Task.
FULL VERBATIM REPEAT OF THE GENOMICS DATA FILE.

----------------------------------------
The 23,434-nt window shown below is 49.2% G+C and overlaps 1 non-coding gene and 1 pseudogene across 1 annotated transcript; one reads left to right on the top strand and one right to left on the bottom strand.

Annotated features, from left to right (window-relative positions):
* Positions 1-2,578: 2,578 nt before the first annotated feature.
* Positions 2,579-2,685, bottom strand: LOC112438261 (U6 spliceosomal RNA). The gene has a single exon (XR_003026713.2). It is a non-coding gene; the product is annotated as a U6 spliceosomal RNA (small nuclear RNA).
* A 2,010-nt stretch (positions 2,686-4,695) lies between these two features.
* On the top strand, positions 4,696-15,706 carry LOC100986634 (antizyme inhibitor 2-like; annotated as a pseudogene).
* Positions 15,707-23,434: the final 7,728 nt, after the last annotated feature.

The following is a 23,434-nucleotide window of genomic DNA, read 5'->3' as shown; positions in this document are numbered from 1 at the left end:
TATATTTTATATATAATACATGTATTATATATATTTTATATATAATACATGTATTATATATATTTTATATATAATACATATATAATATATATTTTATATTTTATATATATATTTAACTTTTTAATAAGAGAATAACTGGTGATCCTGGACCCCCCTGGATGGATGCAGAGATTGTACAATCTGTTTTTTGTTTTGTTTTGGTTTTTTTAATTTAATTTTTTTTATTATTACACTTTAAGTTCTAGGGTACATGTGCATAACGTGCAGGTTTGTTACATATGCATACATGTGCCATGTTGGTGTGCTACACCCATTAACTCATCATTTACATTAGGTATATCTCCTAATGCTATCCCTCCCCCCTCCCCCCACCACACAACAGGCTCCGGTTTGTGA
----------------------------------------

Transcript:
The 23,434-nt window shown below is 49.2% G+C and overlaps 1 non-coding gene and 1 pseudogene across 1 annotated transcript; one reads left to right on the top strand and one right to left on the bottom strand.

Annotated features, from left to right (window-relative positions):
* Positions 1-2,578: 2,578 nt before the first annotated feature.
* Positions 2,579-2,685, bottom strand: LOC112438261 (U6 spliceosomal RNA). The gene has a single exon (XR_003026713.2). It is a non-coding gene; the product is annotated as a U6 spliceosomal RNA (small nuclear RNA).
* A 2,010-nt stretch (positions 2,686-4,695) lies between these two features.
* On the top strand, positions 4,696-15,706 carry LOC100986634 (antizyme inhibitor 2-like; annotated as a pseudogene).
* Positions 15,707-23,434: the final 7,728 nt, after the last annotated feature.

The following is a 23,434-nucleotide window of genomic DNA, read 5'->3' as shown; positions in this document are numbered from 1 at the left end:
TATATTTTATATATAATACATGTATTATATATATTTTATATATAATACATGTATTATATATATTTTATATATAATACATATATAATATATATTTTATATTTTATATATATATTTAACTTTTTAATAAGAGAATAACTGGTGATCCTGGACCCCCCTGGATGGATGCAGAGATTGTACAATCTGTTTTTTGTTTTGTTTTGGTTTTTTTAATTTAATTTTTTTTATTATTACACTTTAAGTTCTAGGGTACATGTGCATAACGTGCAGGTTTGTTACATATGCATACATGTGCCATGTTGGTGTGCTACACCCATTAACTCATCATTTACATTAGGTATATCTCCTAATGCTATCCCTCCCCCCTCCCCCCACCACACAACAGGCTCCGGTTTGTGA